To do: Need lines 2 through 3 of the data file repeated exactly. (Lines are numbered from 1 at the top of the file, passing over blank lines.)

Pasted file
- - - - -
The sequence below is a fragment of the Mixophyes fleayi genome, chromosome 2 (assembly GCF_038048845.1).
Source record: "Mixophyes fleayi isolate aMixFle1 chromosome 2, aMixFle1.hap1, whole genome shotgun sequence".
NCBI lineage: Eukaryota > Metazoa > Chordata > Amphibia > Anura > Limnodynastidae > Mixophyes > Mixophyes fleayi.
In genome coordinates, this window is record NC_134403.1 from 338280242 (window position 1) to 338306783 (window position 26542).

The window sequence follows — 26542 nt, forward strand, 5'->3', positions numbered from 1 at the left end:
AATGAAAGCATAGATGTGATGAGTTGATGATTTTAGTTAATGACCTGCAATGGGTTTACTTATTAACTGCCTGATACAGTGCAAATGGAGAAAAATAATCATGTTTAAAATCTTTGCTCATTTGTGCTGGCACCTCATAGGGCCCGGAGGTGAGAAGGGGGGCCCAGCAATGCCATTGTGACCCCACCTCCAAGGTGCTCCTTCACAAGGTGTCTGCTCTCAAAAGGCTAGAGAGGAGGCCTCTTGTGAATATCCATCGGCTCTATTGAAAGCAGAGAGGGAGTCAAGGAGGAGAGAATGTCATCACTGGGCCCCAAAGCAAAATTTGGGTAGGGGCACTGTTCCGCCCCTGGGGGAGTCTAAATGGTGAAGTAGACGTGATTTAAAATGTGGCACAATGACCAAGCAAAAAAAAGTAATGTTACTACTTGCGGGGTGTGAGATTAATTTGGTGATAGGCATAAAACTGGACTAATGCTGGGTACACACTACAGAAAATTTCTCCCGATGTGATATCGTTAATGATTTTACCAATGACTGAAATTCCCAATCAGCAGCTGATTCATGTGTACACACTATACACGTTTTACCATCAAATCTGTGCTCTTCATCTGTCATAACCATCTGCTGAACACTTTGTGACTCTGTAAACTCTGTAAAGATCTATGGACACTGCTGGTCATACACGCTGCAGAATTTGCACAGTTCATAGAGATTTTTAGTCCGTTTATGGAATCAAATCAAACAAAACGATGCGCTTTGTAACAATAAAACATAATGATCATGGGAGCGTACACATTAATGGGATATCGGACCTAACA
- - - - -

Source record: "Mixophyes fleayi isolate aMixFle1 chromosome 2, aMixFle1.hap1, whole genome shotgun sequence".
NCBI lineage: Eukaryota > Metazoa > Chordata > Amphibia > Anura > Limnodynastidae > Mixophyes > Mixophyes fleayi.